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    Bush Taps Bodman as New Energy Secretary

    Major challenges include selling Congress on President's energy priorities.

    WASHINGTON -- President Bush picked Samuel W. Bodman to be the new energy secretary Friday. Dubbed "a problem solver" by Bush, Bodman must deal with high oil prices, nuclear waste and a Congress unwilling to pass the president's long-term energy plan, reported the Associated Press.

    The announcement filled one of the last two vacancies in Bush's second-term Cabinet, leaving only the secretary of health and human services. Bush is replacing nine of his 15 Cabinet members.

    The selection of Bodman, a 1961 Cornell University graduate, came as a surprise to most in the energy field and to many in Congress, but it was widely applauded.

    Sen. Pete Domenici (R-N.M.), chairman of the Energy and Natural Resources Committee that will consider Bodman's nomination, predicted a "swift and smooth" confirmation.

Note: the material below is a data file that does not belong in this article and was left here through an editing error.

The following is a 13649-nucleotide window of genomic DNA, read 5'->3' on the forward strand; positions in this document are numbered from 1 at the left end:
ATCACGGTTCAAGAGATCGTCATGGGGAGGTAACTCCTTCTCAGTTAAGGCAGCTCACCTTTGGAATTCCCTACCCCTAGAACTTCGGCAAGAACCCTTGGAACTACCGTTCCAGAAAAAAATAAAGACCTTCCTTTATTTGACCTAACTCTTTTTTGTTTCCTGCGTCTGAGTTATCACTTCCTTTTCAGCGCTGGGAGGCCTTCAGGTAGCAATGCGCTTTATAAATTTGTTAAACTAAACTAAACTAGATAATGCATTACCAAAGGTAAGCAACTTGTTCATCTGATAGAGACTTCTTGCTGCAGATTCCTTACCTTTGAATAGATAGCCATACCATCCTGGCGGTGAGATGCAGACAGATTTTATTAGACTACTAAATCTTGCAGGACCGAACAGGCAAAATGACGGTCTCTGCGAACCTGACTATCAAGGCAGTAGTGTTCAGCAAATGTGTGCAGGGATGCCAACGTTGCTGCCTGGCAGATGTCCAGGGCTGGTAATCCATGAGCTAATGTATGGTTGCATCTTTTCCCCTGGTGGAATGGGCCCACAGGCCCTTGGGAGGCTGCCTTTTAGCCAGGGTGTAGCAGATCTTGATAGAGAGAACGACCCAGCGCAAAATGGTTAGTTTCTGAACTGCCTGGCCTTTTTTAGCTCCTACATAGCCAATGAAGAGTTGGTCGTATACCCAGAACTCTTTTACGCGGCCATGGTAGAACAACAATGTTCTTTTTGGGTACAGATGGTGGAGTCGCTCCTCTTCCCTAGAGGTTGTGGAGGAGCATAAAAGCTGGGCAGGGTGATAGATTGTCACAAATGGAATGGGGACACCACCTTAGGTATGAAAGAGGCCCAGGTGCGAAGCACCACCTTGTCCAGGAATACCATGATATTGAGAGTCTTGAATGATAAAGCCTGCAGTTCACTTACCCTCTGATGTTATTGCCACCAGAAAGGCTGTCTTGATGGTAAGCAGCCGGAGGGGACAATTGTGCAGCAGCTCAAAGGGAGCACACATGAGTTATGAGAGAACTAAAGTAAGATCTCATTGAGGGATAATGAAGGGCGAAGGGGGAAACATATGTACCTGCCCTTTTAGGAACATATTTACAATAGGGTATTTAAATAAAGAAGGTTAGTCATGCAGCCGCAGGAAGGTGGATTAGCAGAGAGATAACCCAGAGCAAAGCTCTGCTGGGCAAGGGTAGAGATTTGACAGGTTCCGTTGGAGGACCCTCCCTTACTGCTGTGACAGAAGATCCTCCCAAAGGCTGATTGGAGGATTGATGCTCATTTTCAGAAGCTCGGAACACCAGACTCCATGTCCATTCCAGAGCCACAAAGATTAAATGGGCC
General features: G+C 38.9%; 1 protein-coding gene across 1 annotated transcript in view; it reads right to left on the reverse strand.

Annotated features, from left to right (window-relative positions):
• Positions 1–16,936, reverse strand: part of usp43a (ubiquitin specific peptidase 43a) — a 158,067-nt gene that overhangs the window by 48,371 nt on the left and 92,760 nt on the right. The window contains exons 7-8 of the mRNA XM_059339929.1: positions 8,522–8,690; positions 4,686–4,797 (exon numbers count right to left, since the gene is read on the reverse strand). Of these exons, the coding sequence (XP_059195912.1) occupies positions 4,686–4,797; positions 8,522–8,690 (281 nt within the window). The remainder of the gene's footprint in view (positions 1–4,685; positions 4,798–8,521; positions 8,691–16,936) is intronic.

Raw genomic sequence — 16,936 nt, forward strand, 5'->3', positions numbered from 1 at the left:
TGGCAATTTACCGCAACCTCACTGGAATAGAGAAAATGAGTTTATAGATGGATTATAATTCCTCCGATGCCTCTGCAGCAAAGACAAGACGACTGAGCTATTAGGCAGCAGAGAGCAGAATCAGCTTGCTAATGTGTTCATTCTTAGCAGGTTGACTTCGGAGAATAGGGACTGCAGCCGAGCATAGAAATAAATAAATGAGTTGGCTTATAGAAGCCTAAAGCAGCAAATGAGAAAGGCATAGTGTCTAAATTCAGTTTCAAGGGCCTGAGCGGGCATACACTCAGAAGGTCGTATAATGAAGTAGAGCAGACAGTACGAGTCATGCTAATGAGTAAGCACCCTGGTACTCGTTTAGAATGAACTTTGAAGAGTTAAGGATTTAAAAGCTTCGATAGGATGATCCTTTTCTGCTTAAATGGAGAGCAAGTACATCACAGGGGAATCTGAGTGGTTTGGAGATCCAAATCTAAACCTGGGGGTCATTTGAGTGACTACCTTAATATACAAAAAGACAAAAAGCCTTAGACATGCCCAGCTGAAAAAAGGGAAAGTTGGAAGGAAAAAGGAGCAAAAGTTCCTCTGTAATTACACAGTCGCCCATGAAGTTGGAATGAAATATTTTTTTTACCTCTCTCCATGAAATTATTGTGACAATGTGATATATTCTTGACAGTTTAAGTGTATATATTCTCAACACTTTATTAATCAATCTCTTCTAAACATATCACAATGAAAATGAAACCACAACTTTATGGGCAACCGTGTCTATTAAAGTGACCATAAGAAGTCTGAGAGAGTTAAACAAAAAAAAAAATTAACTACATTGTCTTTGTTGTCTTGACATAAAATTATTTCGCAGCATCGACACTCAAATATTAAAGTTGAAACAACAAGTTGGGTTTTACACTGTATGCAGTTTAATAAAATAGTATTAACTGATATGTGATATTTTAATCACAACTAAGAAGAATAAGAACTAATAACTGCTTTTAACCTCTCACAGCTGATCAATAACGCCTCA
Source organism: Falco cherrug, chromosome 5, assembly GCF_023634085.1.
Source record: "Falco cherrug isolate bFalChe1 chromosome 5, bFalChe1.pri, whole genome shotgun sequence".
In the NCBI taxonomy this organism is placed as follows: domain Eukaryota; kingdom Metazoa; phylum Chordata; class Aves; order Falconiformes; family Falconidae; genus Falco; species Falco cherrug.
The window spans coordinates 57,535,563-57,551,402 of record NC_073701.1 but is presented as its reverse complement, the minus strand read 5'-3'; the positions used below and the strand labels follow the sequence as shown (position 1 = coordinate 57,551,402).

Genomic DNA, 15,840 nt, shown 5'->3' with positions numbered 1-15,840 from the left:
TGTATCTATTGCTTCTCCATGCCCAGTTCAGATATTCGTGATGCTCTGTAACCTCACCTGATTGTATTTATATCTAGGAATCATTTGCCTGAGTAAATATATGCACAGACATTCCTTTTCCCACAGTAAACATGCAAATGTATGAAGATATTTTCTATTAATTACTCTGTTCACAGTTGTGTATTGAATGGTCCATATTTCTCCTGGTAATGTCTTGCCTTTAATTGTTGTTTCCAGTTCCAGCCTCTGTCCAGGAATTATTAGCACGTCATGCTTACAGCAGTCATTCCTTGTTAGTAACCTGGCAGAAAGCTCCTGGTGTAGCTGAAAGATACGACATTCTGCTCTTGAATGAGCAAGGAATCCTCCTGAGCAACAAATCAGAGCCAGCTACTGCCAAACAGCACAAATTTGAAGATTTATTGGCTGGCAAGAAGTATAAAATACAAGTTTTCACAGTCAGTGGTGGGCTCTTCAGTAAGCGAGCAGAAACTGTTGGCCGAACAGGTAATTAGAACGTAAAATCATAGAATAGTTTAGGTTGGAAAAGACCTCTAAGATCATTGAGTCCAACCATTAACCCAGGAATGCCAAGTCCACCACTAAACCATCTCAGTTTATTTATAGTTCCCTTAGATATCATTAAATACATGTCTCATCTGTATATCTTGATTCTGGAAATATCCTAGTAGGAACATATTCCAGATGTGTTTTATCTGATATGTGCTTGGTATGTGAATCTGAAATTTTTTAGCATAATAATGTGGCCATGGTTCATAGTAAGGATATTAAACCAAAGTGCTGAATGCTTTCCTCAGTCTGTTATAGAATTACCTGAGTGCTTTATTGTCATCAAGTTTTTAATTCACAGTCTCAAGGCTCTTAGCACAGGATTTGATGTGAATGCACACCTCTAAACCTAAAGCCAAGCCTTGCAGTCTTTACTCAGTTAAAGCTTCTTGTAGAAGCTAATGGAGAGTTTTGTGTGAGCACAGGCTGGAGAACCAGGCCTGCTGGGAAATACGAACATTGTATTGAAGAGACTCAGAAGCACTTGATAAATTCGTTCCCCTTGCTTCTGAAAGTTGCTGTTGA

Over the past four years, Bodman, 66, has been the No. 2 official at the Commerce Department and, more recently, the Treasury Department. He replaces Spencer Abraham, the former Michigan senator.

    Bodman is a former president of Fidelity Investments and the former chairman and CEO of Cabot Corp., a chemicals and specialty materials company. In 2001, he joined the Bush administration as the deputy secretary at Commerce, and a year ago he moved over to the Treasury with the same title.

    Bush praised Bodman's management skills and noted his scientific background. "In academics, in business and in government Sam Bodman has shown himself to be a problem solver who knows how to set goals and he knows how to reach them," Bush said.

    One of Bodman's major challenges will be to sell Congress on Bush's energy priorities, including one of the president's longtime goals of opening an Arctic wildlife refuge in Alaska to oil drilling.

    After unveiling an outline of a broad energy strategy three years ago, Bush has yet to see Congress agree on comprehensive energy legislation despite soaring oil prices, a massive 2003 power blackout and concern about natural gas prices and possible future shortages.
    Bush pledged Friday to renew his push for energy legislation when the new Congress convenes next month and to "pursue more energy close to home in our own country ... so that we're less dependent on energy from unstable parts of the world."

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